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Sales sustain strength


shopping, retailAustralian retail sales have continued their steady rise, lifting 5.8 per cent in July 2014, seasonally adjusted, compared with July 2013, according to The Australian Bureau of Statistics (ABS).

The increase follows year on year growth of 5.5 per cent in June. 

Total retail spending was $23.311 billion in July, up from $23.217 billion in June.

Month on month growth was slower, rising by 0.4 per cent over June.

The highest increase in growth was seen in department stores, 1.9 per cent; followed by  cafes, restaurants, and takeaway food services, 1.4 per cent; and clothing, footwear and personal accessory retailing, 0.1 per cent.

These rises were partially offset by falls in other retailing, 0.6 per cent; and household goods retailing, 0.2 per cent. 

The biggest growth in turnover came out of NSW, which saw a rise of 0.7 per cent in retail sales, followed by Victoria, 0.6 per cent; South Australia, 0.4 per cent, Queensland, 0.1 per cent. 

Norther Territory reported a 2.3 per cent drop in sales, while sales also fell in Tasmania, 0.4 per cent; and Western Australia, 0.1 per cent.

Executive director of the Australian Retailer Association, Russell Zimmerman, said that after an unseasonably warm start to winter and post-Federal Budget drop in consumer confidence, retailers saw only a slight upswing in sales in July – largely thanks to the change in weather and last minute EOFY sales.

“With the festive season right around the corner, the ARA is urging the Federal Government and RBA to do all that they can to ensure that retail trade is fully supported as we gear up toward the spring/summer racing season and the Christmas trading period,” Zimmerman said.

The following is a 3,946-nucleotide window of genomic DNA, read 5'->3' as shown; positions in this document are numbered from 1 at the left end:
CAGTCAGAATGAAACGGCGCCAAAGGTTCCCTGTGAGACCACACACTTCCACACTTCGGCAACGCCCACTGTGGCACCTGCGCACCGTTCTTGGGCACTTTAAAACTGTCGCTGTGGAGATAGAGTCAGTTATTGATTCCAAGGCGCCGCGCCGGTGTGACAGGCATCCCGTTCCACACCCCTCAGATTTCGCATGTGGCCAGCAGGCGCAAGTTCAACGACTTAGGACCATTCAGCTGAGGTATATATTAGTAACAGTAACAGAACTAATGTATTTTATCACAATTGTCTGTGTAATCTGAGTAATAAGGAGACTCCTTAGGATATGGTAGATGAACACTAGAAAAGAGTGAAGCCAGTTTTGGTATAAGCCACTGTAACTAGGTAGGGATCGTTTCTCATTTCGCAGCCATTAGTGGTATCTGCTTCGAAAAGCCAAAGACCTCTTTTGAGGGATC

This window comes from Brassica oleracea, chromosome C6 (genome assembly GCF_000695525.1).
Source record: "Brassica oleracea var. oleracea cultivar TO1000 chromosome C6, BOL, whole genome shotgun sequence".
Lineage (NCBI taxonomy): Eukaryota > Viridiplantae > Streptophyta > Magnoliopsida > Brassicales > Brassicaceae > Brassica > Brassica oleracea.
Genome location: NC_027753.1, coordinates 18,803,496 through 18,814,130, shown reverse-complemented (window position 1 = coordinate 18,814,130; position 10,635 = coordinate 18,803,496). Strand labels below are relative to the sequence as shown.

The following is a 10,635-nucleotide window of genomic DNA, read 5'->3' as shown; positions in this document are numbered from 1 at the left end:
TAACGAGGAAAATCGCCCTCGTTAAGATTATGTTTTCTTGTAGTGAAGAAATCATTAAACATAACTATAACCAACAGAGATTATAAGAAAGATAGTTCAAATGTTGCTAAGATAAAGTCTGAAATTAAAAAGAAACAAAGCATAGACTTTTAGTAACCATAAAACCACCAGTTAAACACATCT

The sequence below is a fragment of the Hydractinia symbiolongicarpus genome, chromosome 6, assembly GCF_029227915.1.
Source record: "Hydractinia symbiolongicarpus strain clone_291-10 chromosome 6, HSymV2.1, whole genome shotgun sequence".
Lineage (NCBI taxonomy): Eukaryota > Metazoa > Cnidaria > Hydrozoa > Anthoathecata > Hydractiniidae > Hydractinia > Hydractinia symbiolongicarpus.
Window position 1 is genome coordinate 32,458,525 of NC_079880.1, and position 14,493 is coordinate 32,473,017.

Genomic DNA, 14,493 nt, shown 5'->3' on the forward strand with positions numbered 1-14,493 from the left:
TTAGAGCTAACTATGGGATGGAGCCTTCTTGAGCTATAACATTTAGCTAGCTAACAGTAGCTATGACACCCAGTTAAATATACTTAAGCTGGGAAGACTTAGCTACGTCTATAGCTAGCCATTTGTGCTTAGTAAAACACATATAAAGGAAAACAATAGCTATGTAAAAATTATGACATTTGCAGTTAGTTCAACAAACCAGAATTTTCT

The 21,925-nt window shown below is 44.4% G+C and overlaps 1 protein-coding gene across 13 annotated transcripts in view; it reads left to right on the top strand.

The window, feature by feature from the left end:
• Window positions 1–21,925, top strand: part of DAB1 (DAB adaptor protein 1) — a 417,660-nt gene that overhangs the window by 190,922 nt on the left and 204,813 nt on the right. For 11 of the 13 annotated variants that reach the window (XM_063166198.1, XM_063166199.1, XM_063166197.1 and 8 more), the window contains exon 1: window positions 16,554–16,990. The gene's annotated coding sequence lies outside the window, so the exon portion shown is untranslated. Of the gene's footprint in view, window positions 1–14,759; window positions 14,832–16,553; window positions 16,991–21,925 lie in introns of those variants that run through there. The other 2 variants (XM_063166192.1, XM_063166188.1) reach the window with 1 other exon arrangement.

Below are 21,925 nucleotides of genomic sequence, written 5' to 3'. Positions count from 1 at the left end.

The National Retail Association said a second month of positive retail trade figures shows shoppers are getting over the Federal Budget blues, setting the scene for a better spring season and lead up to Christmas.

“It’s pleasing to see that consumers are showing signs of confidence once again, after a brief downturn in April and May – due largely to speculation around the possible impacts of the Budget,” NRA CEO, Trevor Evans, said.

“As time has passed, consumers have come to realise that the measures in the Budget are not as drastic as they had been led to believe, and they are hopefully starting to move out of the savings mindset they had adopted as a result of that initial reporting.

ANRA CEO, Margy Osmond, said despite the rise retailers still remain cautious. 

“July’s figures have warmed up retailers’ hopes of reaching annual growth of six per cent by the end of the year. Retailers however remain cautious as consumers still have rising unemployment, soft consumer confidence and an unpredictable Senate weighing on their minds,” said  Osmond.

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